This node contains the detail about all the service references added to the project. A new service can be added here, for example, if you want to add access to Cloud Storage of Azure Storage you can add the service here.


The Dependencies node contains all the references of the NuGet packages used in the project. Here the Frameworks node contains reference two most important dotnet core runtime and core runtime libraries.


The properties node contains a launchSettings.json file containing configuration details about what action to perform when the application is executed and contains details like IIS settings, application URLs, authentication, SSL port details, etc.


This node is the webroot folder and all the static files required by the project are stored and served from here. The webroot folder contains a sub-folder to categorize the static file types, like all the Cascading Stylesheet files, are stored in the CSS folder, all the javascript files are stored in the js folder and the external libraries like bootstrap, jquery are kept in the library folder.


A controller handles all the incoming requests. All the controllers needed for the project are stored here, for example, the default “HomeController.cs” file can be found here.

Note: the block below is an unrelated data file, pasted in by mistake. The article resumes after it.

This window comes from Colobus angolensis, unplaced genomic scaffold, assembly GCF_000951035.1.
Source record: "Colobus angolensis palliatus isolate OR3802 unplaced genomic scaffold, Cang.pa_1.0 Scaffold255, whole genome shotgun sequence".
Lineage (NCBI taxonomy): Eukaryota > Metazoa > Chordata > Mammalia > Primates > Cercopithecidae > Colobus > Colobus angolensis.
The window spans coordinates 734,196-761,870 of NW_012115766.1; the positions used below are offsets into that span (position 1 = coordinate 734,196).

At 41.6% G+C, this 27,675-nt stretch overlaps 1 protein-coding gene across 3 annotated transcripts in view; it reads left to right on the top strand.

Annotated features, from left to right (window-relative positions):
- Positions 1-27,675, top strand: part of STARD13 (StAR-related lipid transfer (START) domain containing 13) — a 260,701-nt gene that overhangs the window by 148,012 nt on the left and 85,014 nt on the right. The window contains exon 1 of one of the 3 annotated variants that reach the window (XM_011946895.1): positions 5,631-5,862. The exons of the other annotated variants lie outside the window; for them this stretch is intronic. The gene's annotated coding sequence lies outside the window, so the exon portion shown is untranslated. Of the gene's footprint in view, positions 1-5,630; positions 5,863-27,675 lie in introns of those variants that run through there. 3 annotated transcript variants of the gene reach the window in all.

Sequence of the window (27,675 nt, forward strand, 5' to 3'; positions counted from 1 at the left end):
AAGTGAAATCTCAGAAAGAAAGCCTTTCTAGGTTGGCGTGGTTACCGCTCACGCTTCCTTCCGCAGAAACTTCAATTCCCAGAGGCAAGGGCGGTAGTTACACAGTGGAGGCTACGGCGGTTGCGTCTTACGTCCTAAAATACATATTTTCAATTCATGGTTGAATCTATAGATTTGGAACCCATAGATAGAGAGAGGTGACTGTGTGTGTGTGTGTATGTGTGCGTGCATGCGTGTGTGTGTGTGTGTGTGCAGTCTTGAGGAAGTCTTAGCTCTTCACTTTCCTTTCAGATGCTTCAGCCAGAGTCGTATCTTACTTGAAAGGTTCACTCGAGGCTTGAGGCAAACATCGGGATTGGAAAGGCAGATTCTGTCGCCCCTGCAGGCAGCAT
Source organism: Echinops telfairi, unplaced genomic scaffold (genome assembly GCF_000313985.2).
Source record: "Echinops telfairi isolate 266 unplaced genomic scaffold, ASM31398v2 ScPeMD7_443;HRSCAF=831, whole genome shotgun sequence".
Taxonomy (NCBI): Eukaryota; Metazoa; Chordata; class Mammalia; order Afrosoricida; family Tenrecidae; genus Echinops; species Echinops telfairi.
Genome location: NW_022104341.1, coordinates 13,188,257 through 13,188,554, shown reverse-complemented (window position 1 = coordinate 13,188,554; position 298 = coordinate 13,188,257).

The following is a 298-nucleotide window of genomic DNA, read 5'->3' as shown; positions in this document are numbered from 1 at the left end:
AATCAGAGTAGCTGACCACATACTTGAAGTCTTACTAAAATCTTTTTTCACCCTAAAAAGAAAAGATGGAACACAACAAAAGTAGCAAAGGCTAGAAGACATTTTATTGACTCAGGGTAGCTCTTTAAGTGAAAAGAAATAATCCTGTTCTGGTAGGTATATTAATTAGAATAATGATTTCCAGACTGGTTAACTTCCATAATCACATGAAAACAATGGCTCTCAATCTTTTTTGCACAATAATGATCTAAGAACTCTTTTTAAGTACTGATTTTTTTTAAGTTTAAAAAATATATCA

A Model represents the data of the application and a ViewModel represents data that will be displayed in the UI. Please note user can add folders of his choice to create logical grouping in the project.


A view represent the user interface that displays ViewModel or Model data and can provide an option to let the user modify them. Mostly a folder in name of the controller is created and all the views related to it are stored in it. Here HomeController related view Index.cshtml and Privacy.cshtml is stored in Home folder and all the shared view across the application is kept in Shared folder.


This file contains the application settings, for example, configuration details like logging details, database connection details.


This class is the entry point of the web application. It builts the host and executes the run method.


The Startup.cs class contains the detail of service configuration which is served using dependency injection and details about the web application pipeline.

I hope the article helped you in understanding ASP.NET Core 3.0 MVC Project Structure, thanks for visiting. Cheers!!!

[Further Readings: Visual Studio 2019 Code Navigation (Ctrl+T) |  10 Basic Machine Learning Terminologies |  Introduction to Machine Learning |  How to Publish a NET Core application |  How to change Visual Studio 2019 Theme |  How to create an ASP NET Core MVC Web Application using dotnet-cli |  How to create an ASP.NET Core Web Application using dotnet-cli |  How to create a dotnet core NUnit Test Project using dotnet-cli |  How to create a dotnet core xUnit Test Project using dotnet-cli |  How to create a dotnet core MSTest Project using dotnet-cli |  How to create dotnet core WinForms Application using dotnet-cli |  How to create a dotnet core WPF application using dotnet-cli   ]

4.7 3 votes
Article Rating
Notify of
Inline Feedbacks
View all comments
Would love your thoughts, please comment.x